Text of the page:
Our child attended Aidan for several years. It was deeply disappointing experience and we regret sending our child. While all the Montessori materials were there, the innovative and differentiated implementation of the Montessori pedagogy was not. We experienced rote and fixed use of materials, a disinterest in the unique capacities and requirements of each student (something we always believed Montessori excelled at), and an unsynthesized process to connect students from their Montessori experience to the high-performing public and independent schools they transferred to.
Our child’s teachers had favorites and were uninterested in any extra effort to support students' learning beyond the basic Montessori materials in each classroom. Effective family engagement did not exist - no ways in which families could track the progress of their student or support classroom learning. Effective communication from teachers was nonexistent, and when the time came to apply out of the school there was no process, no support, and no guidance.
While Aidan appears to have a stellar history, our experience indicates a school resting on its Montessori laurels. Rather than being on the leading edge of innovation, which synthesizes classical Montessori with education research and best practices, Aidan operated with pedantic adherence to Montessori principles and a lack of responsiveness we found shocking. It was a terrible disappointment.
We understand there is administrative change on the horizon and we wish the school the opportunity to reflect deeply on what it wants its next iteration to be. We hope it can build on its Montessori roots a school that has robust academics, an authentic interest and insight into each family, and a welcoming community.
At the younger ages, Toddler and Primary level, this is a good school. Kids benefit from a warm environment, Montessori techniques and a strong community. But from then on, beware: the school is a steep drop off for first graders on up. The school adheres blindly to Montessori pedagogy without regard to its appropriateness for kids as they get older. If your child is smart, he will accelerate through the "materials based" curriculum but be restricted to using these materials even when they are no longer needed or useful. The small size of the classes mean that children often have only one or two kids the same age/gender to work and play with - a serious social development issue. The lack of outdoor space and physical education is a huge problem, as are sub-standard substitute teachers - a particular problem with aging teachers. They also do not test. That means that when your kid moves on to another school, he will be at a real disadvantage. The head of school is a self-promoter who lacks management and financial skill and is not even Montessori trained - all while insisting on strict adherence to it. Sadly, while early years are lovely, in the end, I cannot recommend Aidan.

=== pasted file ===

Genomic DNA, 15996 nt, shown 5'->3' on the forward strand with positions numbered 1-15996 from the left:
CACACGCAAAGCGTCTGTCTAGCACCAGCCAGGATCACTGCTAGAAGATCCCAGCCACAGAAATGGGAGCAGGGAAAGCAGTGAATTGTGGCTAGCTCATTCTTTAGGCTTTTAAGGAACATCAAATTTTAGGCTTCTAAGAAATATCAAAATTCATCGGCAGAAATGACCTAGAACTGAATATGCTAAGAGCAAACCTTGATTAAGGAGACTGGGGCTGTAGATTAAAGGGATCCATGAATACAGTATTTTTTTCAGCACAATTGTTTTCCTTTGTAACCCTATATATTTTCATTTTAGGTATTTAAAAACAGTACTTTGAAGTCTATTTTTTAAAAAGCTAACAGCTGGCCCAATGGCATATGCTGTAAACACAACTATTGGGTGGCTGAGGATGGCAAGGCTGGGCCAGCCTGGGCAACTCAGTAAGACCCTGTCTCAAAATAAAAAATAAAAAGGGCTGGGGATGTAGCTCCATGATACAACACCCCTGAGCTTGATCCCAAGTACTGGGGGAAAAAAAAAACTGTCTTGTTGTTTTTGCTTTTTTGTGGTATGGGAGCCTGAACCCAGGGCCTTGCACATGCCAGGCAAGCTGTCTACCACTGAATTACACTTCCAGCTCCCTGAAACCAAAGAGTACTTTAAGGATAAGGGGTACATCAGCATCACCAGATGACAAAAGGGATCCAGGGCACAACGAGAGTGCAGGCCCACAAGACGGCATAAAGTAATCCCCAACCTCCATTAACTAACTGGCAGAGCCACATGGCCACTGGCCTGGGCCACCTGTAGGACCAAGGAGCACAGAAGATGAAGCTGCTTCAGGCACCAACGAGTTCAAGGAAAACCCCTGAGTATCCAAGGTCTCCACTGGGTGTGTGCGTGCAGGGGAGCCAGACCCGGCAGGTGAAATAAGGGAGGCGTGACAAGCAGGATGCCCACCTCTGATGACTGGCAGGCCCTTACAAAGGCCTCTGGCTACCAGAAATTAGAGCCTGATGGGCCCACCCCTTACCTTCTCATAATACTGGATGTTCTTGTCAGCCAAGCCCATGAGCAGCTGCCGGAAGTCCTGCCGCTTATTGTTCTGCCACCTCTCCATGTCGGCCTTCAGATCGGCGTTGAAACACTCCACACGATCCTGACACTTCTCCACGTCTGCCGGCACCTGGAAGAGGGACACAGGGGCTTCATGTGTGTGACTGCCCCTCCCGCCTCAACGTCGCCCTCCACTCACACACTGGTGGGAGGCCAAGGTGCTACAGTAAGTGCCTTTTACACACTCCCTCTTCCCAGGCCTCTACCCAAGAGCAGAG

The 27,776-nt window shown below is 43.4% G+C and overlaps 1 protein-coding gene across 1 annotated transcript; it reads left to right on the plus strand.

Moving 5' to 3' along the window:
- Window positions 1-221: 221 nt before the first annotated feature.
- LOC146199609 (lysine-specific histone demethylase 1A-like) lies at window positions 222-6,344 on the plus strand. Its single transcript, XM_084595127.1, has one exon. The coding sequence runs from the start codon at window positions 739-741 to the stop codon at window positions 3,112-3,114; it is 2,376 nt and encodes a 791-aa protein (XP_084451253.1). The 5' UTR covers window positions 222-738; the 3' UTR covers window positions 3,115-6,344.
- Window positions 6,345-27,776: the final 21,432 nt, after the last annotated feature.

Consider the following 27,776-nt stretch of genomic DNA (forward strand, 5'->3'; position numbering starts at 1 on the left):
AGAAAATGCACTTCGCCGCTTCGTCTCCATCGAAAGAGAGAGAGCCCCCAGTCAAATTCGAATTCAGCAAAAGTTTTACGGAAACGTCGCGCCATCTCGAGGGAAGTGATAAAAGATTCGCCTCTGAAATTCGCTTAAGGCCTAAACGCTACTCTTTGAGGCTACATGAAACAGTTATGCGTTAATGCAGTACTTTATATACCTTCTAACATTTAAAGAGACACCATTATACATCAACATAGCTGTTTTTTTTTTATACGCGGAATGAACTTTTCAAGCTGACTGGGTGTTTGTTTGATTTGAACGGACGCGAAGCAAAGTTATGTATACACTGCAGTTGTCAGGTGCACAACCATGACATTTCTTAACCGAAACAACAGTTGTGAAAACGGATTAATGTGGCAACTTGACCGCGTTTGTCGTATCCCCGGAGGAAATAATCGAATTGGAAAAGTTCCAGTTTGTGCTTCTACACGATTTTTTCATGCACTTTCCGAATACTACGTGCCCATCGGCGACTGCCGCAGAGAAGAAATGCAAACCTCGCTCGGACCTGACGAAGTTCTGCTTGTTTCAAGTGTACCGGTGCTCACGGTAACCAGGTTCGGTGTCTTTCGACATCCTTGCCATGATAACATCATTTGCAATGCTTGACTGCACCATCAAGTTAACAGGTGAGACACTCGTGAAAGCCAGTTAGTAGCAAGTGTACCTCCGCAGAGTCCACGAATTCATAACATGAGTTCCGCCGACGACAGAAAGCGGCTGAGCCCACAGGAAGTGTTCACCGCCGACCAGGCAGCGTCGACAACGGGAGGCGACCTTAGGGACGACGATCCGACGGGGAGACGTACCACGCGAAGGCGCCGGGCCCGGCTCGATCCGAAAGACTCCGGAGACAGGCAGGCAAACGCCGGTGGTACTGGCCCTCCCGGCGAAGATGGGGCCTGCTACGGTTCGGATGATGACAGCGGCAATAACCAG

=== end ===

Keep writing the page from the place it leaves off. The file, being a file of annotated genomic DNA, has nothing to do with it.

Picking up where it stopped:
I have been an Aidan parent for 7 years. At one point, I had 3 children at Aidan on 3 different levels (Primary, Lower Elementary, and Upper Elementary). My kids love this school, their teachers, and their peers. Although each of my children have different learning styles, Aidan has assisted them overcome their weaknesses while enhancing their strengths. With the dedicated attention of Aidan teachers, one of my children overcame a two year deficit in math and english when she entered the school to performing above grade level at graduation. Each summer, my children receive a personal letter from his/her teacher (not an email). My kids look forward to getting the letters in the mail. There are an abundant number of opportunities throughout the year to learn of each child's development. It really is a function of simply contacting the teacher. Somehow, they always have time talk and often take the initiative to share a few comments whenever they see me or my wife. School wide, I think the kids love learning and teaching. One of my kids learned simple greek expressions from one classmate; conversational french from another. (The school teaches Spanish and Chinese.)